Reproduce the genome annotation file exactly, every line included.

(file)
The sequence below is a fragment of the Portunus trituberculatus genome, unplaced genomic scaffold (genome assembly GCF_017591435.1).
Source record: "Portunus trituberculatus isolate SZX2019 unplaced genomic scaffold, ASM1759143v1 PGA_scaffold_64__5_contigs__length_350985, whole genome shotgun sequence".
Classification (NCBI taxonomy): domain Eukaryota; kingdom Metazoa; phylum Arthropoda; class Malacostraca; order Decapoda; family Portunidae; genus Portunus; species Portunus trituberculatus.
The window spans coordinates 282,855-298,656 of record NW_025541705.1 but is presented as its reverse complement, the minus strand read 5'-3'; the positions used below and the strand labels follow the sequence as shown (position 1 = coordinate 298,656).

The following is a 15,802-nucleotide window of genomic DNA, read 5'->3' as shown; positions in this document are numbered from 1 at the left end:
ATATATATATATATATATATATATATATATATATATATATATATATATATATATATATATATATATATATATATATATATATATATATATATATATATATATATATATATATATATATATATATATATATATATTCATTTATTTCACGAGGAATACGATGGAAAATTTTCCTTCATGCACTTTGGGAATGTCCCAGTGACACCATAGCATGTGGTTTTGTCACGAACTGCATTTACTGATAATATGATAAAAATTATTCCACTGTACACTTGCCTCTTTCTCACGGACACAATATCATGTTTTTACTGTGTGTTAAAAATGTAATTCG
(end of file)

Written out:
The sequence below is a fragment of the Portunus trituberculatus genome, unplaced genomic scaffold (genome assembly GCF_017591435.1).
Source record: "Portunus trituberculatus isolate SZX2019 unplaced genomic scaffold, ASM1759143v1 PGA_scaffold_64__5_contigs__length_350985, whole genome shotgun sequence".
Classification (NCBI taxonomy): domain Eukaryota; kingdom Metazoa; phylum Arthropoda; class Malacostraca; order Decapoda; family Portunidae; genus Portunus; species Portunus trituberculatus.
The window spans coordinates 282,855-298,656 of record NW_025541705.1 but is presented as its reverse complement, the minus strand read 5'-3'; the positions used below and the strand labels follow the sequence as shown (position 1 = coordinate 298,656).

The following is a 15,802-nucleotide window of genomic DNA, read 5'->3' as shown; positions in this document are numbered from 1 at the left end:
ATATATATATATATATATATATATATATATATATATATATATATATATATATATATATATATATATATATATATATATATATATATATATATATATATATATATATATATATATATATATATATATATATATATTCATTTATTTCACGAGGAATACGATGGAAAATTTTCCTTCATGCACTTTGGGAATGTCCCAGTGACACCATAGCATGTGGTTTTGTCACGAACTGCATTTACTGATAATATGATAAAAATTATTCCACTGTACACTTGCCTCTTTCTCACGGACACAATATCATGTTTTTACTGTGTGTTAAAAATGTAATTCG